In Sydney - do I want to go home or is it too soon?

(5 Posts)
wellieboots Sun 06-Jan-13 07:29:51

Hi all
We moved to Sydney almost 2 years ago, for a minimum 2 years. DH is Aussie so there is no time limit in that sense. I am 33 and DH 38 and we have a beautiful DD who is almost 2 months smilesmile

Originally we lived in Scotland, again minimum 2 years, DH ended up staying about 3 and a half years. So the 2 years thing is not set in stone at all but it's just made me a bit thoughtful. We have no family support here, ILs visit every so often to see DD and will wash up while they are here or whatever but wouldn't dream of taking DD for a walk or changing a nappy or anything practical like that. MIL who is retired has only visited once despite being asked several times and once promising to come over and then not turning upconfused

I miss my family - my DM is much more hands on, all my DDs cousins are in uk as My DSIL lives in London

I also don't drive, which is very isolating here, everyone drives and when friends invite me over I feel stuck because I can't get there!

I am trying to figure out whether I do actually want to go to the uk to live or whether I'm just exhausted and lonely with a new bub. The main concern would be at least DH getting a job, as I understand the economy is still a total mess. What else do I need to think about?

pupsiecola Sun 06-Jan-13 07:45:56

Hello,

I think it may not be the best time to make such a big decision so soon after DD's arrival. I think mull it over for a while? Your life has just changes so dramatically. Thinking back to when my DSs were that age (now 9 and 7) I couldn't envisage making such a change.

Can you learn to drive to give you a bit more freedom?

We're 7 months in to a "2 year maybe longer" stint. Some days I feel that it will be 2 years, other days a bit longer. It's hard and I feel for you, but I would wait a while longer?

MarshaBrady Sun 06-Jan-13 07:51:29

I suppose the biggest thing is getting work again the the UK. So sector and location etc

What does your dh think?

Mosman Sun 06-Jan-13 09:27:53

I left Melbourrne when DD1 was six weeks because of growing up with the cousins, mum will help etc. she never did and the cousins have their own friends, lives, live somewhere I didn't want to.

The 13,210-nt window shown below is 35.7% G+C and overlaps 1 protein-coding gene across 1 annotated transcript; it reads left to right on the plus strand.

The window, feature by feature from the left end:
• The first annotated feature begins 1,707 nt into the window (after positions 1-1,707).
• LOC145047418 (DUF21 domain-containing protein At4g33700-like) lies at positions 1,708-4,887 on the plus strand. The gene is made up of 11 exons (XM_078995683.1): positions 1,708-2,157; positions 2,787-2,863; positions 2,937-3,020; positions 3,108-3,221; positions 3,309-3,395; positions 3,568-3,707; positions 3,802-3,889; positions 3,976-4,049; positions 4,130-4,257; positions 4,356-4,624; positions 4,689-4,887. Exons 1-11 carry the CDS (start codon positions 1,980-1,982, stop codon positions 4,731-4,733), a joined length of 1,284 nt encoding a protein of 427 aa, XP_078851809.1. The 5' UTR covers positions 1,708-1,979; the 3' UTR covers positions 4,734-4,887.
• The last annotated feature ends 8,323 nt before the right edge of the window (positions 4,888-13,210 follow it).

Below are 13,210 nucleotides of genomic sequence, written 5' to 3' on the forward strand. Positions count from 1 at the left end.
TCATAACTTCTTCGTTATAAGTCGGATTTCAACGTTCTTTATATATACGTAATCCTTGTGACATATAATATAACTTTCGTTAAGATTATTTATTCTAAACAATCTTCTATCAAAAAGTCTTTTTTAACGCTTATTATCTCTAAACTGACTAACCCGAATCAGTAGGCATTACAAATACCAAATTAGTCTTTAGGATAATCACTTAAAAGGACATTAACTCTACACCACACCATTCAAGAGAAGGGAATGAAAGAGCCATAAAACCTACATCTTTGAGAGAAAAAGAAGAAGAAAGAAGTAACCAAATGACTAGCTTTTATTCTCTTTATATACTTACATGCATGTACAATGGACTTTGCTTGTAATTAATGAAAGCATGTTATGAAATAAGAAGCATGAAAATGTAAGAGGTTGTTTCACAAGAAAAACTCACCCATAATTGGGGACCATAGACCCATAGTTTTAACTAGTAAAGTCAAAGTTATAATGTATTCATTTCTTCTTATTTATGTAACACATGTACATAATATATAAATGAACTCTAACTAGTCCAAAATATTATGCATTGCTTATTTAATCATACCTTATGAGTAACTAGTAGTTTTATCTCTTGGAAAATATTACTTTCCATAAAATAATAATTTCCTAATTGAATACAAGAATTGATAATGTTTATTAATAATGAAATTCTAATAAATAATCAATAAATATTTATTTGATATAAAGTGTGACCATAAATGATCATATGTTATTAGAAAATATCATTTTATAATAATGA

It's a big move either way, I'd wait another couple of months see of you make friends at the mothers groups.

chloeb2002 Sun 06-Jan-13 20:20:58

Hi, I would look at it a few ways, firstly..
It sounds like every move is on a temporary basis? when we moved to aus we did it on a temp visa for 4 years.. but we made it permanent in our minds and lies.. so we shipped everything over we wanted to ever bring, we set out to buy a house, move our lives here and not to be in the we will give it x amount of time camp as more often this fails as you have at least one foot back in your home country wanting to go back to greener grass though maybe rose coloured glasses.
When it comes to input from inalws and parents i would also be very very wary, from personal experience it can often seem that parent X can offer more support than the current parents.. It is very different living in the same area as grandparents than having them visit...My mum lives in Europe and when she comes to visit she is a great huge help with my 3 dcs, however i know that when we lived near each other it was far more of an "if needs must" situation as we were on tap! so she could choose what and when to be involved and there was less novelty.
I guess you would go back and live in London? So you would need to look at what your child gains by being there and being in Sydney. I think it may be lovey growing up with extended family, but there is no guarantee they will actually get on, or that you an provide more/ less than you sister can and that puts cousins in competition with better schools, clothes, houses, friends etc. We have no extended family here and yes some days like grandparent days at school are tough but certainly our dc gain so very very much more by growing up with more opportunities and activities than they ever would in the uk.
being a new mum is tough and at only 2 months its very very new! Learning to drive may just be essential.. as part of a lifestyle change maybe? It is far easier even in the uk without children not to drive, but I suspect you would need to learn to drive back in the uk. strollers, nappy bags, shopping, doctors, school, kindy, the list goes on.. especially with ad weather to contend with!

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